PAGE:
Background: Studies using proton magnetic resonance spectroscopy (1H-MRS) have reported altered neurometabolite levels in patients with schizophrenia. However, results are possibly confounded by the influence of antipsychotic (AP). Thus, this meta-analysis aimed to examine neurometabolite levels in AP-naïve/free patients with schizophrenia.
Methods: A literature search was conducted using Embase, Medline, and PsycINFO to identify studies that compared neurometabolite levels in AP-naïve/free patients with schizophrenia to healthy controls (HCs). Eight neurometabolites (glutamate, glutamine, glutamate + glutamine, N-acetylaspartate [NAA], choline, creatine, myo-inositol, and γ-Aminobutyric acid [GABA]) and seven regions of interest (ROI; medial prefrontal cortex, dorsolateral prefrontal cortex, frontal white matter, occipital lobe, basal ganglia, hippocampus/medial temporal lobe, and thalamus) were examined.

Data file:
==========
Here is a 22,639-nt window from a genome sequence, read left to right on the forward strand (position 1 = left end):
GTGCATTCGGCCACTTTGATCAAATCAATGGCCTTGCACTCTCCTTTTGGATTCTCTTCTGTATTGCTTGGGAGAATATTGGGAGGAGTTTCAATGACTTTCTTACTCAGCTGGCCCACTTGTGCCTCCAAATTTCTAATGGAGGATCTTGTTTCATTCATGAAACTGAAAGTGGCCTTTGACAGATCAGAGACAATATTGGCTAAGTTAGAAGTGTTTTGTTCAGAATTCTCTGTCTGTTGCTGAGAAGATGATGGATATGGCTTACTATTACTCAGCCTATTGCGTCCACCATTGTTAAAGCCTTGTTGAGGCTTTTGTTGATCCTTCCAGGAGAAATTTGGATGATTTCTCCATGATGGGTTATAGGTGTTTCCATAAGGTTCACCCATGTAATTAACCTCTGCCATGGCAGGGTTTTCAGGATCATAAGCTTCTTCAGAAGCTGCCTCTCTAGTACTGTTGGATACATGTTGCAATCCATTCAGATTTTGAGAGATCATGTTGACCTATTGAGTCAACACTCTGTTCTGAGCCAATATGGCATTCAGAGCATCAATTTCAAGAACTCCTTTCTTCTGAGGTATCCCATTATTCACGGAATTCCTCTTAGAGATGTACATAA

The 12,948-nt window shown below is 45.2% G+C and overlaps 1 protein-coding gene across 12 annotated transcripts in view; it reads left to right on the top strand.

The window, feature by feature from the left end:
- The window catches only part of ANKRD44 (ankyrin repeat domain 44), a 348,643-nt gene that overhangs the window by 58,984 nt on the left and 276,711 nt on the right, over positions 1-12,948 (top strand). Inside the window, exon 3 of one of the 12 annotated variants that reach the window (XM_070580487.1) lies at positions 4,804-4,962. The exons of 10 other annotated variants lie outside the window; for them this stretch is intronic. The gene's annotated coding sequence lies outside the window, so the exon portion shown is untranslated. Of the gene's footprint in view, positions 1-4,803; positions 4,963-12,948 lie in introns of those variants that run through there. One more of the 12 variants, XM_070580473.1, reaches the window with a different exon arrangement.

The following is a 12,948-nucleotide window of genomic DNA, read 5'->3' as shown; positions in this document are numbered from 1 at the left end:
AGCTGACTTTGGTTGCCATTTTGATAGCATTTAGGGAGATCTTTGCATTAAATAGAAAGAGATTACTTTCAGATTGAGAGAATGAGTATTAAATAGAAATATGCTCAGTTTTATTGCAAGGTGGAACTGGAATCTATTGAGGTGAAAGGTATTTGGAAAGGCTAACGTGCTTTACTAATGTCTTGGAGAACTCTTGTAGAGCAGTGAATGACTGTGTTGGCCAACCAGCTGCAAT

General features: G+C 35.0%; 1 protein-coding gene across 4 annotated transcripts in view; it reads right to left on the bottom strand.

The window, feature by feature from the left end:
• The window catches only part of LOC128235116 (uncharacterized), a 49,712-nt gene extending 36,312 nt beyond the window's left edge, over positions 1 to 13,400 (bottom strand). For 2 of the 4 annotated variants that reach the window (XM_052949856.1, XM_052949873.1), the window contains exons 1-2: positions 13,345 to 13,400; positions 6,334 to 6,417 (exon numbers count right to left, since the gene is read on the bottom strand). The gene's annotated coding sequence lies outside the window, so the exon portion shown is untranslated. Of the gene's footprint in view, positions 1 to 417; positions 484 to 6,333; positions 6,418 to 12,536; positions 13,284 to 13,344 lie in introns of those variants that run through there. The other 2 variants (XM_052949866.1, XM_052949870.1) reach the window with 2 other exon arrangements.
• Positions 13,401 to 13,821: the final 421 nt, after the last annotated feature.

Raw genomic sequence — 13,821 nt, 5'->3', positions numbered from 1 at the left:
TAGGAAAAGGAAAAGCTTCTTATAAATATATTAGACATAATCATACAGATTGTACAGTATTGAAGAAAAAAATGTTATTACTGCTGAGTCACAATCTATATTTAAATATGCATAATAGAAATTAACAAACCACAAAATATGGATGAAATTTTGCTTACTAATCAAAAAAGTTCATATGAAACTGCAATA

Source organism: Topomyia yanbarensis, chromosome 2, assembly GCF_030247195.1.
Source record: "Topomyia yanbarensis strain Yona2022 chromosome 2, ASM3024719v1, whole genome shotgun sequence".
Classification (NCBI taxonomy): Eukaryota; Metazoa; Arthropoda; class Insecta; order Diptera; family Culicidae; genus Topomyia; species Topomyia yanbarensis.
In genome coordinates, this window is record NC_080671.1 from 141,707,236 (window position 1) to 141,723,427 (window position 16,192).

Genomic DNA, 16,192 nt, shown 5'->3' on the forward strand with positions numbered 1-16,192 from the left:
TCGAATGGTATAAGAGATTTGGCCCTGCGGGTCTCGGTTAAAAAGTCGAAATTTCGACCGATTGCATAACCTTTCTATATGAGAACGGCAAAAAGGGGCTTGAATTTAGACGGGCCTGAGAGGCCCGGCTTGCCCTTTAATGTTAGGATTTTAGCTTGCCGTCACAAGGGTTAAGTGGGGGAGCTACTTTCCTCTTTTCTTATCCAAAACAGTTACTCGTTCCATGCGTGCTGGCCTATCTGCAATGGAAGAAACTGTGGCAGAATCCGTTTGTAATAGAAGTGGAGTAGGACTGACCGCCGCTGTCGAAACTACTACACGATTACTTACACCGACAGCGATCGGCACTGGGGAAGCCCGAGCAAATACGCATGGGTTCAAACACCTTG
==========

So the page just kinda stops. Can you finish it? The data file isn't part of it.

Results: Twenty-one studies (N = 1281) were included in the analysis. The results showed lower thalamic NAA levels (3 studies, n = 174, effect size = -0.56, P = 0.0005) in the patient group. No group differences were identified for other neurometabolites.
Conclusions: Our findings suggest that impaired neuronal integrity in the thalamus may be a potential trait maker in the early stages of schizophrenia.
Keywords: Antipsychotic-naïve; Proton magnetic resonance spectroscopy; Schizophrenia; Untreated.
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